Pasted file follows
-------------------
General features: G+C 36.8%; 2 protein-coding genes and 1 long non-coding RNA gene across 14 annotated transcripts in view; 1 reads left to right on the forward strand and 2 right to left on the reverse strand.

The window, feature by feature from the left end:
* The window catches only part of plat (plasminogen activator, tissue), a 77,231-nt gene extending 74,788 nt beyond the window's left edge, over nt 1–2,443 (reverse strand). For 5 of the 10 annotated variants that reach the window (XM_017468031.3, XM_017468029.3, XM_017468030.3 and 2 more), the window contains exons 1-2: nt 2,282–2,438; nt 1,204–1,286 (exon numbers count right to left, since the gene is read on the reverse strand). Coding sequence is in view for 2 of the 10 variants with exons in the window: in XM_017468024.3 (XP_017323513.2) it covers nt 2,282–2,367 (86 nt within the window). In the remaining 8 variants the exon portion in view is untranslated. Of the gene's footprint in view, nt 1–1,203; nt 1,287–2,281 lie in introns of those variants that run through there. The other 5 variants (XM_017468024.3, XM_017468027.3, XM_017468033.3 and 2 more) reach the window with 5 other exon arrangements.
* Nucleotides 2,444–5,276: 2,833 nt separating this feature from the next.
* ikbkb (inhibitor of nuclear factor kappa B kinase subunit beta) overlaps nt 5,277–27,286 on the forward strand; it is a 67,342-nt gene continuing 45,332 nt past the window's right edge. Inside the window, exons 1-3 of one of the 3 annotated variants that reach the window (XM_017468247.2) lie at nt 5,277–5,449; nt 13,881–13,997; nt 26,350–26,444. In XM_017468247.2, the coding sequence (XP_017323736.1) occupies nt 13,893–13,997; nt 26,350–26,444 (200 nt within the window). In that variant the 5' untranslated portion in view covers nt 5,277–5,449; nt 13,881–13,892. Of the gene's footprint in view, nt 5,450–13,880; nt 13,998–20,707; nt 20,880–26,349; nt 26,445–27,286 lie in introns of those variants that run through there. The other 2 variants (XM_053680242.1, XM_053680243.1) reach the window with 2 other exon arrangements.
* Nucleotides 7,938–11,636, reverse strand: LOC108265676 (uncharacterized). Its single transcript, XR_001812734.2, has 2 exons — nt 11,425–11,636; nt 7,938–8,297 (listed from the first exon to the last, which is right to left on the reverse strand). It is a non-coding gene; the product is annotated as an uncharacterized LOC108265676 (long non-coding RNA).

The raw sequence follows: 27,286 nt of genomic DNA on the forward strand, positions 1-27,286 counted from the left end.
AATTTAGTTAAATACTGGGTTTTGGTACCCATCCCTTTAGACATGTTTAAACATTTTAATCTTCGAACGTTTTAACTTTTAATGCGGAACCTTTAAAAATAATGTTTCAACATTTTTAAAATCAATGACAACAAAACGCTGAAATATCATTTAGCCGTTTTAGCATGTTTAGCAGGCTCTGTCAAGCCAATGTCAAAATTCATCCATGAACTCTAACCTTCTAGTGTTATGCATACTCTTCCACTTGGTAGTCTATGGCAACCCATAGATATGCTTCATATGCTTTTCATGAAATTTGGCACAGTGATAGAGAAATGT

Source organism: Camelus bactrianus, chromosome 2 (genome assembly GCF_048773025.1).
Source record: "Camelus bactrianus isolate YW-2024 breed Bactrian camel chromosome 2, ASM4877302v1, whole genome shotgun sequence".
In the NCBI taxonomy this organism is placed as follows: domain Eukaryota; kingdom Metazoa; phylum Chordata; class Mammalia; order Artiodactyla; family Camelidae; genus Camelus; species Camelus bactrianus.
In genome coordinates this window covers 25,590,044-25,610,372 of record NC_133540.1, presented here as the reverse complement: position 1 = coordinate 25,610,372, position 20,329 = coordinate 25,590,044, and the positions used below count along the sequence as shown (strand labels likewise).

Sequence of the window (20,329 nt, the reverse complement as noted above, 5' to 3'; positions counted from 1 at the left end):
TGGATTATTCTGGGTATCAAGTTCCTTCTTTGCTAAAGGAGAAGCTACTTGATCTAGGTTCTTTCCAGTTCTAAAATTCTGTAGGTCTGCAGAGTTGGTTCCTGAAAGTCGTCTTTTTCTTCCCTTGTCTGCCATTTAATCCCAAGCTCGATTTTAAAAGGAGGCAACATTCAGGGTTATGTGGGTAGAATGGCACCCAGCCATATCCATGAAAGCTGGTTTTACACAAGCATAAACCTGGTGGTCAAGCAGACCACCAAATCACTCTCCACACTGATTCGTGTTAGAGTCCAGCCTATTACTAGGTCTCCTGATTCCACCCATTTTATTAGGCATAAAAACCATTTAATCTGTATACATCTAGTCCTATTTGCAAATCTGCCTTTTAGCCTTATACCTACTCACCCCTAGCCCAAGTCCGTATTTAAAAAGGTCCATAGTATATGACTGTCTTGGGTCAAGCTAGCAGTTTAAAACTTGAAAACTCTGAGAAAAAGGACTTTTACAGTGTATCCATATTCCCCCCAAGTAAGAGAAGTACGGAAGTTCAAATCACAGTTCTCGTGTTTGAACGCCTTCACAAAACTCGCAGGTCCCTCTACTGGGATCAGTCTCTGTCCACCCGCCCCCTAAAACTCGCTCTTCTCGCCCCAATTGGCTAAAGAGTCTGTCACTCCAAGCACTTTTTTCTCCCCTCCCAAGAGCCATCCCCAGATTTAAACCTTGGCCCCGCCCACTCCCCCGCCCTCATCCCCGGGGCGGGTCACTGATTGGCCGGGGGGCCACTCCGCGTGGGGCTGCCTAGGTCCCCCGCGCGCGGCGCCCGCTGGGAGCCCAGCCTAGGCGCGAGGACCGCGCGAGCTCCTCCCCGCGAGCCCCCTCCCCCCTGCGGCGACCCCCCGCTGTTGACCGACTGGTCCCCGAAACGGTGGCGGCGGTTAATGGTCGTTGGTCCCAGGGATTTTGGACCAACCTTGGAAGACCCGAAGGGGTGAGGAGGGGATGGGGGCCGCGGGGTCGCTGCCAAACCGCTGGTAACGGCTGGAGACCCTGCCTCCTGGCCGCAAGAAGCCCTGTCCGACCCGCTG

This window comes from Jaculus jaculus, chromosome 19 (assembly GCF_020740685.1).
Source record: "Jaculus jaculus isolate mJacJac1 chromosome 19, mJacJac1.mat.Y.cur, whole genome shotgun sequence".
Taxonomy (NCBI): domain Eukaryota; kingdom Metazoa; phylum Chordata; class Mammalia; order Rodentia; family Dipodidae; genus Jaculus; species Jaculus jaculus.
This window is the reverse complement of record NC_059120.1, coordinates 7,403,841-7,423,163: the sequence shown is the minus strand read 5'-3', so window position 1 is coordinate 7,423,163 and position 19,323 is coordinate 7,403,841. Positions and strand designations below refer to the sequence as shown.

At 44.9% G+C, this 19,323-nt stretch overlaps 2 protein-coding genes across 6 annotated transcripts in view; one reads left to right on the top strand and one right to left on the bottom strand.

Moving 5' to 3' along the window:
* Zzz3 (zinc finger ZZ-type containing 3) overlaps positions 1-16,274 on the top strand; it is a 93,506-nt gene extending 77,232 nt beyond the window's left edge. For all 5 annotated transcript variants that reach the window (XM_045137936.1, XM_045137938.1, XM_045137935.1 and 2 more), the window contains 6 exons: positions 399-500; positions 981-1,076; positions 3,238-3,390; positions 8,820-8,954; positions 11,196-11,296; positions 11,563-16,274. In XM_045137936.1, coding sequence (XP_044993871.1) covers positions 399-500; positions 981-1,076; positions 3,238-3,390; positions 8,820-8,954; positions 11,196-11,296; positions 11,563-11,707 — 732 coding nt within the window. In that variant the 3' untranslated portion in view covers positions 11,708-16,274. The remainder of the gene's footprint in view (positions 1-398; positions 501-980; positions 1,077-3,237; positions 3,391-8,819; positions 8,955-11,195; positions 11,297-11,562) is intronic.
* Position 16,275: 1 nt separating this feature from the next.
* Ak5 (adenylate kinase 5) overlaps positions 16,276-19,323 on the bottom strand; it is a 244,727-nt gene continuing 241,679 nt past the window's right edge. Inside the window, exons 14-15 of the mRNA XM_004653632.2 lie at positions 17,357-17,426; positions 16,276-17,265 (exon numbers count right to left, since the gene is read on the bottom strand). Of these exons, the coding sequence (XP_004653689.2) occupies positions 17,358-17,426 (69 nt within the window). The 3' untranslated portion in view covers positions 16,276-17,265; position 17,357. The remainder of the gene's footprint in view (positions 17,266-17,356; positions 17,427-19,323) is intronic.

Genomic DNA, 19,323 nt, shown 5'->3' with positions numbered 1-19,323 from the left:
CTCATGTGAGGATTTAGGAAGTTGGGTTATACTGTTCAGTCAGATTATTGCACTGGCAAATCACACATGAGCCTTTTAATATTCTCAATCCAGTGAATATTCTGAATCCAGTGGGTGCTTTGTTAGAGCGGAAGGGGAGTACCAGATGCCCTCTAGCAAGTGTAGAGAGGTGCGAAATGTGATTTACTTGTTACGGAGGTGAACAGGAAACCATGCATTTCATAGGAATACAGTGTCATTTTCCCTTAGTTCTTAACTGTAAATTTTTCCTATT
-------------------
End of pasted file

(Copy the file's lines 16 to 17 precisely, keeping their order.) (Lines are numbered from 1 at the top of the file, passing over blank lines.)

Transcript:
Source record: "Jaculus jaculus isolate mJacJac1 chromosome 19, mJacJac1.mat.Y.cur, whole genome shotgun sequence".
Taxonomy (NCBI): domain Eukaryota; kingdom Metazoa; phylum Chordata; class Mammalia; order Rodentia; family Dipodidae; genus Jaculus; species Jaculus jaculus.